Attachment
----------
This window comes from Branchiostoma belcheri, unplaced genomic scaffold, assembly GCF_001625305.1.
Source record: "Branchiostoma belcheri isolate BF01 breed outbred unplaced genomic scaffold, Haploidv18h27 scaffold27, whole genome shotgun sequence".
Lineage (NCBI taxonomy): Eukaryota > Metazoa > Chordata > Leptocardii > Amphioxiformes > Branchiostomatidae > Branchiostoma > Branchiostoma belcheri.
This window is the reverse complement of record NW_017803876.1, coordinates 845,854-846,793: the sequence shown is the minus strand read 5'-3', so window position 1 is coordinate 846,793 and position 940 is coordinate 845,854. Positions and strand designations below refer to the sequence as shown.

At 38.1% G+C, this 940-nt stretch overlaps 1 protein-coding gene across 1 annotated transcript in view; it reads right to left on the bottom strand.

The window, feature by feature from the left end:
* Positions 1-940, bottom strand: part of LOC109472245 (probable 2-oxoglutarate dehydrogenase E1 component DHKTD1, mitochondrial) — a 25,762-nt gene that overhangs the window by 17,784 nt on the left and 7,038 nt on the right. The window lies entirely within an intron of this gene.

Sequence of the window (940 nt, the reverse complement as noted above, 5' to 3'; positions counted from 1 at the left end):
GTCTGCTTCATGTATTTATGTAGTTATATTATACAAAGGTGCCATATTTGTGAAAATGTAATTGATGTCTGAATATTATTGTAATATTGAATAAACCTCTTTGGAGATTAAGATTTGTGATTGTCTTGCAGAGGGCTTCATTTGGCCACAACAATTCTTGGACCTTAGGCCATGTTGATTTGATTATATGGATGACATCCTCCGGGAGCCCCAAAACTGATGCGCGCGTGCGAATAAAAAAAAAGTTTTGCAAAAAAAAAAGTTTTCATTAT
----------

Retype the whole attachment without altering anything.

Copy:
This window comes from Branchiostoma belcheri, unplaced genomic scaffold, assembly GCF_001625305.1.
Source record: "Branchiostoma belcheri isolate BF01 breed outbred unplaced genomic scaffold, Haploidv18h27 scaffold27, whole genome shotgun sequence".
Lineage (NCBI taxonomy): Eukaryota > Metazoa > Chordata > Leptocardii > Amphioxiformes > Branchiostomatidae > Branchiostoma > Branchiostoma belcheri.
This window is the reverse complement of record NW_017803876.1, coordinates 845,854-846,793: the sequence shown is the minus strand read 5'-3', so window position 1 is coordinate 846,793 and position 940 is coordinate 845,854. Positions and strand designations below refer to the sequence as shown.

At 38.1% G+C, this 940-nt stretch overlaps 1 protein-coding gene across 1 annotated transcript in view; it reads right to left on the bottom strand.

The window, feature by feature from the left end:
* Positions 1-940, bottom strand: part of LOC109472245 (probable 2-oxoglutarate dehydrogenase E1 component DHKTD1, mitochondrial) — a 25,762-nt gene that overhangs the window by 17,784 nt on the left and 7,038 nt on the right. The window lies entirely within an intron of this gene.

Sequence of the window (940 nt, the reverse complement as noted above, 5' to 3'; positions counted from 1 at the left end):
GTCTGCTTCATGTATTTATGTAGTTATATTATACAAAGGTGCCATATTTGTGAAAATGTAATTGATGTCTGAATATTATTGTAATATTGAATAAACCTCTTTGGAGATTAAGATTTGTGATTGTCTTGCAGAGGGCTTCATTTGGCCACAACAATTCTTGGACCTTAGGCCATGTTGATTTGATTATATGGATGACATCCTCCGGGAGCCCCAAAACTGATGCGCGCGTGCGAATAAAAAAAAAGTTTTGCAAAAAAAAAAGTTTTCATTAT